‘Evasive, dishonest, scandalous’ Brian blasts Government on university

Deputy Brian O’Shea has launched a stinging attack on the Government’s ‘downright dishonesty and prevarication’ in relation to the proposed re-designation of WIT as a University of the South East.

“The shameful fact of the matter is that since February 2006, we have not even progressed to the first stage of the statutory process despite the fact that the future of Waterford and the region is more dependant on the creation of the university than on any other prospective project or development,” he says.

Accusing the Government of using “a range of evasive and dishonest ploys to avoid progressing the application,” the Waterford Labour TD intends to tackle Education Minister Batt O’Keeffe when the Dáil resumes next week.

Specifically he’ll ask if he’s sought the appointment of an expert panel to advise the Higher Education Authority about WIT’s case – the recommended first step in the statutory process.

Doing so would at least “eliminate some of confusion and obfuscation which the Government has deliberately created” through “evasion, excuses and smokescreens for the past three years,” he says. “I am not prepared to allow this scandalous situation to go on indefinitely.”

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One Response to “‘Evasive, dishonest, scandalous’ Brian blasts Government on university”

  1. Professor Ged Martin Says:

    Congratulations to Deputy O’Shea on his trenchant comments on the sluggish, evasive and inept official response to WIT’s now 3 year-old application for full university status.

    I have just returned to west Waterford after delivering a public lecture at the University of the Fraser Valley in British Columbia. This institution acquired full university status last year (one of four such upgrades in the province). It is located in the fast-growing eastern suburbs of Greater Vancouver, at least an hour’s drive from the city’s two established (and world-renowned) universities. Foreseeing rapid population growth in an area too far to be conveniently accessible from the existing universities, the BC government established first a community college, then gave it University College status (i.e. university programmes but with external supervision) and now full independence and status as a university (and it will be a good one). WIT has followed the same path — RTC in the 1970s, IT in the 1990s — but the government seems somehow frozen at the thought of taking the last logical step.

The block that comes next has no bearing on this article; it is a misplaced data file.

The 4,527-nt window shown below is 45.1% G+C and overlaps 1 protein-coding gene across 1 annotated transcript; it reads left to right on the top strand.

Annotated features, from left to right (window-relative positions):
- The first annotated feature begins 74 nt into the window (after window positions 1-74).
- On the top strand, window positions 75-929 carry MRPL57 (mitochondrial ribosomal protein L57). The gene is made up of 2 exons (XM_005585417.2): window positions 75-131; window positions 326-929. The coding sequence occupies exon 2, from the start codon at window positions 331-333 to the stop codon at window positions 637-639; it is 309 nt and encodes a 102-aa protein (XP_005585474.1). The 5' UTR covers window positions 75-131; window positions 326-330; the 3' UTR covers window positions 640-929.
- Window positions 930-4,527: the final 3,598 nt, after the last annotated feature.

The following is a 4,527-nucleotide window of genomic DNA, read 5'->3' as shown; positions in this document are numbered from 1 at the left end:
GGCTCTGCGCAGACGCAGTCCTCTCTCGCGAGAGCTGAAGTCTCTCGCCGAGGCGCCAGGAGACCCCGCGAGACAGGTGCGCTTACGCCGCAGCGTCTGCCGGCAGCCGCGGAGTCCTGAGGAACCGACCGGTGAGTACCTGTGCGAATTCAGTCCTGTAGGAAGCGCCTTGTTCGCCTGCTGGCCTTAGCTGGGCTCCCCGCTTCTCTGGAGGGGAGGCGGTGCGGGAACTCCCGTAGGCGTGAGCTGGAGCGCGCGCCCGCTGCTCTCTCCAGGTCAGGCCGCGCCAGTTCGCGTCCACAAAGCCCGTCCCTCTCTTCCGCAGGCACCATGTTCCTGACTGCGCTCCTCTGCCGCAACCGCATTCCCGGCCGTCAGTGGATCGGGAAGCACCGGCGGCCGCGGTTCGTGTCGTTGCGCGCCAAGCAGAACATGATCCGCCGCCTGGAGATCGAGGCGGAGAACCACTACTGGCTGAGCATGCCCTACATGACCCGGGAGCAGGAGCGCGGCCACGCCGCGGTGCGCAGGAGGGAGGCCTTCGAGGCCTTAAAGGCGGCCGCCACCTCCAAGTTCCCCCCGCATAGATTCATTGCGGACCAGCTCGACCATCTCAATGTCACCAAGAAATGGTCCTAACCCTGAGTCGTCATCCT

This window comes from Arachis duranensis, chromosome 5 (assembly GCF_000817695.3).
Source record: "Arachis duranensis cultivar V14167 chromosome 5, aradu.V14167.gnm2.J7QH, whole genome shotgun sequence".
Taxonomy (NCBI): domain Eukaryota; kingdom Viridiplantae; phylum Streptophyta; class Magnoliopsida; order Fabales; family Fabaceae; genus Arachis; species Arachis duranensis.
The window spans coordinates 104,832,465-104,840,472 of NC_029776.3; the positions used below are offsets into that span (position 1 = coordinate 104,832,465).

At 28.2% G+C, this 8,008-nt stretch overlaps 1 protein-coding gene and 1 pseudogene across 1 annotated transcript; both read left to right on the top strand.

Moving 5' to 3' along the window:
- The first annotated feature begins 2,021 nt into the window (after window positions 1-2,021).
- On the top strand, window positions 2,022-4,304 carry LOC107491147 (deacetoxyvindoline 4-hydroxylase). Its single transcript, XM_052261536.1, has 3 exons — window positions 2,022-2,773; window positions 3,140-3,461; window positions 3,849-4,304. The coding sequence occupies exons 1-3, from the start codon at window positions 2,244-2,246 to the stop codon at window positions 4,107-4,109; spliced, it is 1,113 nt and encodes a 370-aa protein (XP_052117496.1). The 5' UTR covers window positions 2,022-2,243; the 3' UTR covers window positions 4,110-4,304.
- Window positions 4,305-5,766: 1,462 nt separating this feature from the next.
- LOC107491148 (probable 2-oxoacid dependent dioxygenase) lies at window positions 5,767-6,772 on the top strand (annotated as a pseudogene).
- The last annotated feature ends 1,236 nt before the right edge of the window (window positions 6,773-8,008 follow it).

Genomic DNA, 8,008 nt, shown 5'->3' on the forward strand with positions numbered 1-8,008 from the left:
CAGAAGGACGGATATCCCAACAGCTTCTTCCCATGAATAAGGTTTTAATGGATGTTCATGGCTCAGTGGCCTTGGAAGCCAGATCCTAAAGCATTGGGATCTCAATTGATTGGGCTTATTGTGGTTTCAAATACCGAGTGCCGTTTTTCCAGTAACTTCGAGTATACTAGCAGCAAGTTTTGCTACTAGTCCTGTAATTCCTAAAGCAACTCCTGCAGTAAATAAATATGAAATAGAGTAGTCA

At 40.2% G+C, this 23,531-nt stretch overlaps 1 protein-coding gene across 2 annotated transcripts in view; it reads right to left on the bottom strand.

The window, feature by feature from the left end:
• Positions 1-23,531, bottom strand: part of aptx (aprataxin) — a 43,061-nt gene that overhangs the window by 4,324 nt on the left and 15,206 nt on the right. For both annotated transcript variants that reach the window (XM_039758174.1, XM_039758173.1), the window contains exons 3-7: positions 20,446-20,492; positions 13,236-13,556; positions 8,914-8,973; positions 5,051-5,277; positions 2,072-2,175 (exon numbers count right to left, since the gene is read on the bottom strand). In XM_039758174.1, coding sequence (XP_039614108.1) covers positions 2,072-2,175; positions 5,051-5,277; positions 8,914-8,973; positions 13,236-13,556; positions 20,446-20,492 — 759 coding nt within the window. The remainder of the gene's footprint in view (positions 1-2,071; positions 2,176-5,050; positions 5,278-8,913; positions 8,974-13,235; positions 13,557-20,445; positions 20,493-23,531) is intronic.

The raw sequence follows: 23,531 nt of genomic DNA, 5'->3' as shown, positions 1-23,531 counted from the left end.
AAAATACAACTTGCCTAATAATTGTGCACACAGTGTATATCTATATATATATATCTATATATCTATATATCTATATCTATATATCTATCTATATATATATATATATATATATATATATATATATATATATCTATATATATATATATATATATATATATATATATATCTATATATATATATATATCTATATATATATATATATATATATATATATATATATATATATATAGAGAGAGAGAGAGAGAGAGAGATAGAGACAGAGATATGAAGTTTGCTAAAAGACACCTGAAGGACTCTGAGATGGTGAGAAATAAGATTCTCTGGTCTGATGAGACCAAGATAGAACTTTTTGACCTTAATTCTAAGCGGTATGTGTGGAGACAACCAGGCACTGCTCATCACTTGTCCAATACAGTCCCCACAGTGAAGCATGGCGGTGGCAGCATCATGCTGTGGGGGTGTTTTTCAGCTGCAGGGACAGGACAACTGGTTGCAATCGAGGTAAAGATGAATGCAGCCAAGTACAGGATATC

Deputy O’Shea is not alone in his anger. Other local representatives, such as Sen. Paudie Coffey of FG, have also spoken out on the issue, and Waterford community organisations are vocal in their demand.

    Is the current crisis a bad moment to be pressing the case for the University of the South East? NO. The initial and transitional costs of converting WIT into a full-scale university will be relatively small, for the main issues to be settled immediately will be those of governance (how will it be run?) and strategy (which way will it go?) But at least the University will be in place when the economic upturn finally comes, and WIT’s achievement appropriately recognised.

    We are constantly given hints that this or that government Deputy “really” supports WIT in its campaign to become the University of the South East. Maybe they do when they are down here — but what are they doing to deliver the goods in Dublin?

    Perhaps for some bizarre reason the government has finally and definitely decided that Waterford should be the only Gateway City in Ireland to lack a local university. Perhaps the government has perversely decided that Ireland South-East should be the only major region in western Europe to be denied a university.

    If so, may I suggest an extra feature for the fine new bridge over the Suir (which will of course make it easier for students from Kilkenny and Carlow to travel to WIT’s Carriganore and Cork Road campuses). If there is to be no University of the South East, there should be a gantry sign over the Northbound lane.

    It should read


    Because without the support of a locally-based and locally-mandated university, the city will be unable to compete for the investment it so desperately needs to renew its industrial base for the 21st century.